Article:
EDITOR'S NOTE: This story was first published on April 25, 2011.
“Arise ye nonconformist doughnuts,” said Anthony Bourdain when he visited Voodoo Doughnut in Portland, Oregon.
They have arisen, indeed, and they’re anything but ordinary.
Artisanal doughnut shops are firing up their fryers across the country, from Peter Pan Donut & Pastry Shop in New York City to Top Pot in Seattle to The Doughnut Vault in Chicago. Touting the highest-quality ingredients and hand-forged production, the sweet treat is vying for top billing.
In the process, they’ve done what no Krispy Kreme executive could have anticipated: doughnuts have gone extreme.
Forget toppings like simple sprinkles. Now there’s habanero pepper jelly with cream cheese (the Slow Burn at Gourdough's in Austin, Texas) and peanut butter glaze with bacon and banana (the Elvis at Ike & Jane in Atlanta, Georgia).
Voodoo Doughnut, the Portland, Oregon shop heralded by Bourdain, invited controversy after adding NyQuil and Pepto Bismol doughnuts to its menu. The potent pastries were immediately discontinued after a scolding by the FDA for putting medicine in food.
There’s still plenty of crazy concoctions on Voodoo’s menu, however, including the Arnold Palmer, a cake doughnut with vanilla frosting and lemonade-iced tea dust on top and the Grape Ape, a raised yeast doughnut with vanilla frosting, grape dust and lavender sprinkles. Their aptly named Maple Blazer Blunt is a raised doughnut rolled to resemble a cigar, with maple frosting and a realistic ember made of red sprinkles.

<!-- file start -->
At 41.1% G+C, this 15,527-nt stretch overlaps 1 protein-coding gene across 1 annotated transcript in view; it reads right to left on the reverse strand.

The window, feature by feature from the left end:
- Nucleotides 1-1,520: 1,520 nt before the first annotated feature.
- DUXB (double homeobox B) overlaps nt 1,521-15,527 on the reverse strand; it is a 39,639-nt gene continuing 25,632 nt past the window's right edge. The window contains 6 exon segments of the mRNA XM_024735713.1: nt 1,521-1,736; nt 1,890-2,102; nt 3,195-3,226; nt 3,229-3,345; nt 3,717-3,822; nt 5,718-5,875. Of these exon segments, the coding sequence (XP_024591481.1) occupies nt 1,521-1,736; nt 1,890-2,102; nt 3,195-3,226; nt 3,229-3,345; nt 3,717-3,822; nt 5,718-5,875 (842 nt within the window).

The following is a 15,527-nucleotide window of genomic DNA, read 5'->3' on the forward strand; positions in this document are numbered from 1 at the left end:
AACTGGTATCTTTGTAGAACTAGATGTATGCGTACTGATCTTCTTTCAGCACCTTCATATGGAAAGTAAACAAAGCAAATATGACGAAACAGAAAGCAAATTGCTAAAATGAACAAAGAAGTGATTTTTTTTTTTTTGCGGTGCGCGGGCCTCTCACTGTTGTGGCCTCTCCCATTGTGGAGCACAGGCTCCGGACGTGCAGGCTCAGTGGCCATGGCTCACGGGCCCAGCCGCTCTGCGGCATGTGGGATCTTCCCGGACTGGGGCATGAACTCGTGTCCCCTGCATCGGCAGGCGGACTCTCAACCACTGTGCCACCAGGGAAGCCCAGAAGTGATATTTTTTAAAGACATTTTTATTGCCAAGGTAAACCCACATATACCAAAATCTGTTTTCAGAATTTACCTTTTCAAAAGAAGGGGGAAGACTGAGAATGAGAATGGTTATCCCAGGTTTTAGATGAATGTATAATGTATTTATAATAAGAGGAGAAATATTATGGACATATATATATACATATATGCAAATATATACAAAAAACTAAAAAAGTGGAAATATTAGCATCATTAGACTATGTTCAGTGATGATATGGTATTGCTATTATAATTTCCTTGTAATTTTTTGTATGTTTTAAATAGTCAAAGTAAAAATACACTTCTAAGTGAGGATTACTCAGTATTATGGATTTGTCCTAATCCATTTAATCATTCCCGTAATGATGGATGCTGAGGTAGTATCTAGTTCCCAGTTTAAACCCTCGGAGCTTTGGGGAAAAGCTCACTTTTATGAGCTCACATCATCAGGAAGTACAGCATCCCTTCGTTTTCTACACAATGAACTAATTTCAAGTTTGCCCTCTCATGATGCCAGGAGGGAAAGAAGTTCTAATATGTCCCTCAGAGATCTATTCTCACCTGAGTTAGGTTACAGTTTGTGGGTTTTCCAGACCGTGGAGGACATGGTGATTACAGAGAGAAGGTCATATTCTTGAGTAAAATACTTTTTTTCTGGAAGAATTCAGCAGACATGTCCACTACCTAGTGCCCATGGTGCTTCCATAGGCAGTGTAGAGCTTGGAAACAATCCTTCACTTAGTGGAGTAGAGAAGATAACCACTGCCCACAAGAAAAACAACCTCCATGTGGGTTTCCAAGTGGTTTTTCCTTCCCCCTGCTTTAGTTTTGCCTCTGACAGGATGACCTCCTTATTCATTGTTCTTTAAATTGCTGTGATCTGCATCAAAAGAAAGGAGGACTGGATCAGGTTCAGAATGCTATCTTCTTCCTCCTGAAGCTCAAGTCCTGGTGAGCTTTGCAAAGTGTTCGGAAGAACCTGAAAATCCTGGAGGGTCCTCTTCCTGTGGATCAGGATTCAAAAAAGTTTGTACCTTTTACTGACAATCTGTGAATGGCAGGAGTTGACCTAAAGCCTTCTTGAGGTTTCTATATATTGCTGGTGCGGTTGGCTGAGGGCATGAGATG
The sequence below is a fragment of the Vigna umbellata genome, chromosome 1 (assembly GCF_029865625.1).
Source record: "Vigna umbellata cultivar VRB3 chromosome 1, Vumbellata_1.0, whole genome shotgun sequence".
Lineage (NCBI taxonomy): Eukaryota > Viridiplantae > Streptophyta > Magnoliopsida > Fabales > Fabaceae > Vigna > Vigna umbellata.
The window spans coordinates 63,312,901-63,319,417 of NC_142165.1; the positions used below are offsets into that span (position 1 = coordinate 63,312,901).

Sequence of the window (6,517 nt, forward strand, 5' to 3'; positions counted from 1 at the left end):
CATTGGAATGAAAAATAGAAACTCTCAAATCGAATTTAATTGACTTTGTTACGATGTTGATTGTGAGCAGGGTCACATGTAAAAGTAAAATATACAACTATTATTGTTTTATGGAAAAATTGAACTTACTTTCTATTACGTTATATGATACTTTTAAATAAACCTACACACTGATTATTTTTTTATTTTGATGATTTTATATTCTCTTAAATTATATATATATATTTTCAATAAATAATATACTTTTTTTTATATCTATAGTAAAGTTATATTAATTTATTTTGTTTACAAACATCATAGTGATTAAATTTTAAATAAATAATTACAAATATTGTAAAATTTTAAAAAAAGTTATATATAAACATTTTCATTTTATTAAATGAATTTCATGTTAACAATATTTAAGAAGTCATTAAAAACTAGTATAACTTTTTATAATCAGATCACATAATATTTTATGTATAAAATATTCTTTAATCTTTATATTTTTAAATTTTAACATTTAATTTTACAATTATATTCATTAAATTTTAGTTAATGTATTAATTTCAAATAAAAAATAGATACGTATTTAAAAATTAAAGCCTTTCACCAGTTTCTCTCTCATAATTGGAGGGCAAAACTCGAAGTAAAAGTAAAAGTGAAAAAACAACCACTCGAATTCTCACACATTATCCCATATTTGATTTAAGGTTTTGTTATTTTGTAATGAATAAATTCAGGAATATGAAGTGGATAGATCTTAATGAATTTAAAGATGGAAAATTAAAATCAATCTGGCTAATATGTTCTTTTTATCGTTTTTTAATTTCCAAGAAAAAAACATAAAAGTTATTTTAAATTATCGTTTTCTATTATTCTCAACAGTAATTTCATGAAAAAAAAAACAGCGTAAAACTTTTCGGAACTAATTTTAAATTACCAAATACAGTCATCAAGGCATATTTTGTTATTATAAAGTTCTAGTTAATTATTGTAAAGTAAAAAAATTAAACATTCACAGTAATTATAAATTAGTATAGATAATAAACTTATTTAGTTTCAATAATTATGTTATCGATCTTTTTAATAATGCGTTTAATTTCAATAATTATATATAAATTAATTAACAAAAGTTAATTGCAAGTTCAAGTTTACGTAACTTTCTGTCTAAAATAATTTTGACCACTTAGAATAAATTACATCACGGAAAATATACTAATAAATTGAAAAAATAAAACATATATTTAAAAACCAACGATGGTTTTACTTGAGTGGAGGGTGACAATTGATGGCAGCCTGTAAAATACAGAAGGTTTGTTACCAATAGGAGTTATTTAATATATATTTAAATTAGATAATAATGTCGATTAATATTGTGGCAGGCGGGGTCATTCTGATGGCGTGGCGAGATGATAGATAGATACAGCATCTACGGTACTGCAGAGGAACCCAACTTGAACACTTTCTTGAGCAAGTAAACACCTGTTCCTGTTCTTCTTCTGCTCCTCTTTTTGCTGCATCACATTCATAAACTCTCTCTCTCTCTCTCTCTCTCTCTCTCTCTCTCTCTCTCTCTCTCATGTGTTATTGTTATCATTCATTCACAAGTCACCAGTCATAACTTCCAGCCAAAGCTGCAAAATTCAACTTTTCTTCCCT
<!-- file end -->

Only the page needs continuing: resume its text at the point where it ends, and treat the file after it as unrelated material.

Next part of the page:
In New York City, Mark Israel just opened a second location of his Doughnut Plant, offering flavors like Tres Leches and Pistachio in a constantly rotating menu. At Dough Donuts in Brooklyn, Chocolate Chipotle joins other unique variations on the menu like Hibiscus, Chai Cream, Earl Gray, Blood Orange Glazed with Candied Orange, and Lemon Poppy Seed. On the other coast, San Francisco’s Dynamo Donut & Coffee is serving up Molasses Guinness Pear, Cornmeal Rosemary Cherry, and Lemon Sichuan flavors.
While we’re all for innovation, do extreme doughnuts distract from what doughnuts are meant to be: simple, soul-satisfying fried treats? What do you think: Are these wacky flavors fun, or messing with a good thing?
If you want to use your creative energy to make your own doughy treats at home, watch the video at the top of this post to see pastry chef Stephen Collucci at work. Warning: you may drool on yourself.